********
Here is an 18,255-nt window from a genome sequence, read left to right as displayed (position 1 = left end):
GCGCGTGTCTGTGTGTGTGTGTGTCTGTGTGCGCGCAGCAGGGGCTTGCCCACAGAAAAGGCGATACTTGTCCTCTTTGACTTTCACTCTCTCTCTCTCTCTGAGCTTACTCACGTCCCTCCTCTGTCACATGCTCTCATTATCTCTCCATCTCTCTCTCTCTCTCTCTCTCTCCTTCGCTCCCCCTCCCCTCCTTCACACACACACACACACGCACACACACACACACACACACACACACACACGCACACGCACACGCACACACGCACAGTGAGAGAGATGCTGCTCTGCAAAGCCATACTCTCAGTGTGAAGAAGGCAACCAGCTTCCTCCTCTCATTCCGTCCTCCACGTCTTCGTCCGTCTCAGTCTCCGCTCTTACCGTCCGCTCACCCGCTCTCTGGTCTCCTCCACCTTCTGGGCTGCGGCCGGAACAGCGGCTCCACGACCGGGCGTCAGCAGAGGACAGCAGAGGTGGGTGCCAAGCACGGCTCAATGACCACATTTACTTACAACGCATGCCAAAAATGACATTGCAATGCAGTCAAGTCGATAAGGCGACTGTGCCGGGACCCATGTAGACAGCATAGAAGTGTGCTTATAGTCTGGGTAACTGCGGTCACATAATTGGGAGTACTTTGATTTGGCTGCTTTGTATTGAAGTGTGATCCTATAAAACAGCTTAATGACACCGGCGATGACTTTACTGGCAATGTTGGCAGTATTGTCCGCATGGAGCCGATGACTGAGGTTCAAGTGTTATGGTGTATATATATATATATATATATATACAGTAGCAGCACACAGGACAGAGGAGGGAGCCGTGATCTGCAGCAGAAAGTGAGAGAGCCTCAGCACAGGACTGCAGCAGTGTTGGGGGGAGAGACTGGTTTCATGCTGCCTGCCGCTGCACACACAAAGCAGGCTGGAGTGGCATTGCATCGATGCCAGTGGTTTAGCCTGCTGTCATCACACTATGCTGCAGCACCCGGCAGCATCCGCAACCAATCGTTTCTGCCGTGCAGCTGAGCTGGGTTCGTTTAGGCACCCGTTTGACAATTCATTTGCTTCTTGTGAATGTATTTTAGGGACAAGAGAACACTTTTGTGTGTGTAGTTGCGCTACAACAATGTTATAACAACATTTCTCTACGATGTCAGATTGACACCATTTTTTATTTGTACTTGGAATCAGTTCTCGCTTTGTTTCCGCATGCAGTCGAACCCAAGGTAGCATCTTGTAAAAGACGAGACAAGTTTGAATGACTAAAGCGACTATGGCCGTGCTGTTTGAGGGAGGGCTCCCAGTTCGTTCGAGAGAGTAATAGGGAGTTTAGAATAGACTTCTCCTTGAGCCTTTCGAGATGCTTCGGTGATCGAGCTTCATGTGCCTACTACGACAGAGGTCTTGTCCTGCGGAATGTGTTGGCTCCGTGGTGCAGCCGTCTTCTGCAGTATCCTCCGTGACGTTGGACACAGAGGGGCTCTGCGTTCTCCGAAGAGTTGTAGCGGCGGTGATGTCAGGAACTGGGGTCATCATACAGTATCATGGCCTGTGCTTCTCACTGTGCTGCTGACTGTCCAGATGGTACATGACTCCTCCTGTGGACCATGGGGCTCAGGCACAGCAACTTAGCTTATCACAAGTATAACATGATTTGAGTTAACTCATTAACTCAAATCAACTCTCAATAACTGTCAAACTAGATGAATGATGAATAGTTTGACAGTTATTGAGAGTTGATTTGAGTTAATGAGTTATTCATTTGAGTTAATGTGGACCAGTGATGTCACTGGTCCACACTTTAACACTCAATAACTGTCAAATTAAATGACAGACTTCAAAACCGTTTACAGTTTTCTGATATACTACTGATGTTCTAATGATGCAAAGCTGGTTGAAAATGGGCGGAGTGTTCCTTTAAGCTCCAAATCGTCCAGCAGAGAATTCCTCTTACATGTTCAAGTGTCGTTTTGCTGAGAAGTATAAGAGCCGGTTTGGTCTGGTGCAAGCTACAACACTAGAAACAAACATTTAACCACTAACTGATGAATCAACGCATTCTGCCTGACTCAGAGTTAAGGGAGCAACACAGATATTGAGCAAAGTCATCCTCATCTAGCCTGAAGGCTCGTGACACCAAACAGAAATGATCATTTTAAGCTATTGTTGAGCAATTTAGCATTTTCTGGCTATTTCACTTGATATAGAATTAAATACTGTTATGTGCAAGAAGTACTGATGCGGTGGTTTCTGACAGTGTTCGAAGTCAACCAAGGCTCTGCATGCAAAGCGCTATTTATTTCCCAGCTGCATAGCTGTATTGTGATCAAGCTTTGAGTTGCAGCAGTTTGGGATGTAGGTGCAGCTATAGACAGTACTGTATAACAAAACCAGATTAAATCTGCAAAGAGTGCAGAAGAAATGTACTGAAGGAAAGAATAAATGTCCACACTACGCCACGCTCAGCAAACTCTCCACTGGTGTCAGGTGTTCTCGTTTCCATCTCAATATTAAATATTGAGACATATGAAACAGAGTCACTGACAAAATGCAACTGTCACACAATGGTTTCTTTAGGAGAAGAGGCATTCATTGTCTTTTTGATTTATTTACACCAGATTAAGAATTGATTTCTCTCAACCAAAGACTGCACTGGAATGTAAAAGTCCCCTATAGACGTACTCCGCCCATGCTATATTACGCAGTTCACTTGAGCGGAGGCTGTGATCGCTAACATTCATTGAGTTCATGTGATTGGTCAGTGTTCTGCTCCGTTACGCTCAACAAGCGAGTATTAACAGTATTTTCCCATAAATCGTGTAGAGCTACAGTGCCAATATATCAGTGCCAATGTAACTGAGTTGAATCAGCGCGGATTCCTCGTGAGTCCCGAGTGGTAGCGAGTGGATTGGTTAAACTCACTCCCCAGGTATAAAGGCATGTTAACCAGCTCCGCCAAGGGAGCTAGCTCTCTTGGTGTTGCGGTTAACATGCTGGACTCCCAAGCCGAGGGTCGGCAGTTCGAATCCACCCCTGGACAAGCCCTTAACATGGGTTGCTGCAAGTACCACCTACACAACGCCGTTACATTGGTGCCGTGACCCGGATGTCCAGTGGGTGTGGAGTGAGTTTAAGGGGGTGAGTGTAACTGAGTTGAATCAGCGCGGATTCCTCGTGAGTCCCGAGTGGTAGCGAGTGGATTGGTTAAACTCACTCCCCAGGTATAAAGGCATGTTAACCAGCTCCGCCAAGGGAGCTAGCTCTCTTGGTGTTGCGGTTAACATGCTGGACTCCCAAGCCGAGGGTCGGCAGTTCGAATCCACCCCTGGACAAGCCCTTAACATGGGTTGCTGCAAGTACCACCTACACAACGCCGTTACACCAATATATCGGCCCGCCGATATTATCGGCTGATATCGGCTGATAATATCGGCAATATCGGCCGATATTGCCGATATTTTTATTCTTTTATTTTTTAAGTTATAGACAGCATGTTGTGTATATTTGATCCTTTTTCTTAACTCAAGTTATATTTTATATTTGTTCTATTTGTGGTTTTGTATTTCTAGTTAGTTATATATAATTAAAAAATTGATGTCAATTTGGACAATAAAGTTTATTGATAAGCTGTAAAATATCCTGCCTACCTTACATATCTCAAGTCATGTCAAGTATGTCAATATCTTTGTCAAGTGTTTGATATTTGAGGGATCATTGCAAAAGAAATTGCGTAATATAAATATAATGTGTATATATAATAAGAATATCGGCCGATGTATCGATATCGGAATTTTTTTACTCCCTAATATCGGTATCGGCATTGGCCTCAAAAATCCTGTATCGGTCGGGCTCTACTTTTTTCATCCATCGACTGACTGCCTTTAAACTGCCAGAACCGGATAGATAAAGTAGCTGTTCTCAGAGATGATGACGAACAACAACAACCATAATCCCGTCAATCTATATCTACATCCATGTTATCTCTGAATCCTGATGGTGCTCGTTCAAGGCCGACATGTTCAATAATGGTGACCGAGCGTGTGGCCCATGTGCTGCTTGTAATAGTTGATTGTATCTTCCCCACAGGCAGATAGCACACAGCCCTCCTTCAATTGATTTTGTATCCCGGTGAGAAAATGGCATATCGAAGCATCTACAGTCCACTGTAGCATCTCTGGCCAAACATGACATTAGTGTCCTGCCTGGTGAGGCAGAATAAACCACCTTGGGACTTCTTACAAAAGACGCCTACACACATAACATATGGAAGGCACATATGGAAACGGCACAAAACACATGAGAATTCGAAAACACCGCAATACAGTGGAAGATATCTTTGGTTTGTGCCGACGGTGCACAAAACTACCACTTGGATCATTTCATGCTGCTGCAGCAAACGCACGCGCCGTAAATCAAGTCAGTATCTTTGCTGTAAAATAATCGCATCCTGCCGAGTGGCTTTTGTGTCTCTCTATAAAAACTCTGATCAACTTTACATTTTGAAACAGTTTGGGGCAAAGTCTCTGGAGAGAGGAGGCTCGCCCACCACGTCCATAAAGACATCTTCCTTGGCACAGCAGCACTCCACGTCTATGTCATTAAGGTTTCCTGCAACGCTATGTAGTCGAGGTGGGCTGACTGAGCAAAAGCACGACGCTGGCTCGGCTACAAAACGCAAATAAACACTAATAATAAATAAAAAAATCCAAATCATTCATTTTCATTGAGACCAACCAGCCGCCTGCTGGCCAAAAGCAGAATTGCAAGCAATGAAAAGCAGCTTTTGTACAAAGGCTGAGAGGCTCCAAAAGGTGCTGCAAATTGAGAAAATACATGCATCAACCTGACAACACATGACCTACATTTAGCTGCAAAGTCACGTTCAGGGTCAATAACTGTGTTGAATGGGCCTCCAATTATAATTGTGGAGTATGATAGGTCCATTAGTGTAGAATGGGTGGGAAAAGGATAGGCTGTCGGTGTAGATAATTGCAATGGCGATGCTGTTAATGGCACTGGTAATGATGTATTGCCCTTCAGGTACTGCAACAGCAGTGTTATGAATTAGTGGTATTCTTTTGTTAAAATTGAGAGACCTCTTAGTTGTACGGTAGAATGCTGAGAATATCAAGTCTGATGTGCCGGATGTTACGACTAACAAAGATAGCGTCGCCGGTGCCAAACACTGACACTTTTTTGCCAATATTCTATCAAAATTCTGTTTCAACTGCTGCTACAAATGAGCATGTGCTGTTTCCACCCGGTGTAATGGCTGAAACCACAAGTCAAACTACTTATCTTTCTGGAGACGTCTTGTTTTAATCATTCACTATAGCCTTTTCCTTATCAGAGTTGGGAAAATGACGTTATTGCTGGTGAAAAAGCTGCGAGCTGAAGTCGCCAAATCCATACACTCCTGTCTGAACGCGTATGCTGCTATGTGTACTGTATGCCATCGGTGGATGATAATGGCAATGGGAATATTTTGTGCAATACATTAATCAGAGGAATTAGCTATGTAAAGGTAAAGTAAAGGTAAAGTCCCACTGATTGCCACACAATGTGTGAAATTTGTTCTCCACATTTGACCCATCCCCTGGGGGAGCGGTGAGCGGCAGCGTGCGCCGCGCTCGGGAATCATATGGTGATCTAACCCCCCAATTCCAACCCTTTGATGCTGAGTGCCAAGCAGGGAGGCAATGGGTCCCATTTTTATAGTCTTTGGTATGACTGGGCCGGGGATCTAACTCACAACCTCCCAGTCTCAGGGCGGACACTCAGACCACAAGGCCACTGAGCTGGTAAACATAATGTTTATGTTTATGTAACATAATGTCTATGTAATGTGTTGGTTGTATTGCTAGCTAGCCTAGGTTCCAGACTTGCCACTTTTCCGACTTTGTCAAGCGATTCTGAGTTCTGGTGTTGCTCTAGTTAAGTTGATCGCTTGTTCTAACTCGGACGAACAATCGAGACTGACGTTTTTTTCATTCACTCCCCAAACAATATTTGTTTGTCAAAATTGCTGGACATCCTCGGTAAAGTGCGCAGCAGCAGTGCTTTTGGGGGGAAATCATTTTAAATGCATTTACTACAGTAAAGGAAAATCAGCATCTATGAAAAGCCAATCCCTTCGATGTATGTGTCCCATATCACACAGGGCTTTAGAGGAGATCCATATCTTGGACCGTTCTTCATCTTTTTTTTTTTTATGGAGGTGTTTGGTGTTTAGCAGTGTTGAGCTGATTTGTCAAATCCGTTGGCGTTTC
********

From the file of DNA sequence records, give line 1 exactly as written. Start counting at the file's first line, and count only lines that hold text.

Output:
Here is an 18,255-nt window from a genome sequence, read left to right as displayed (position 1 = left end):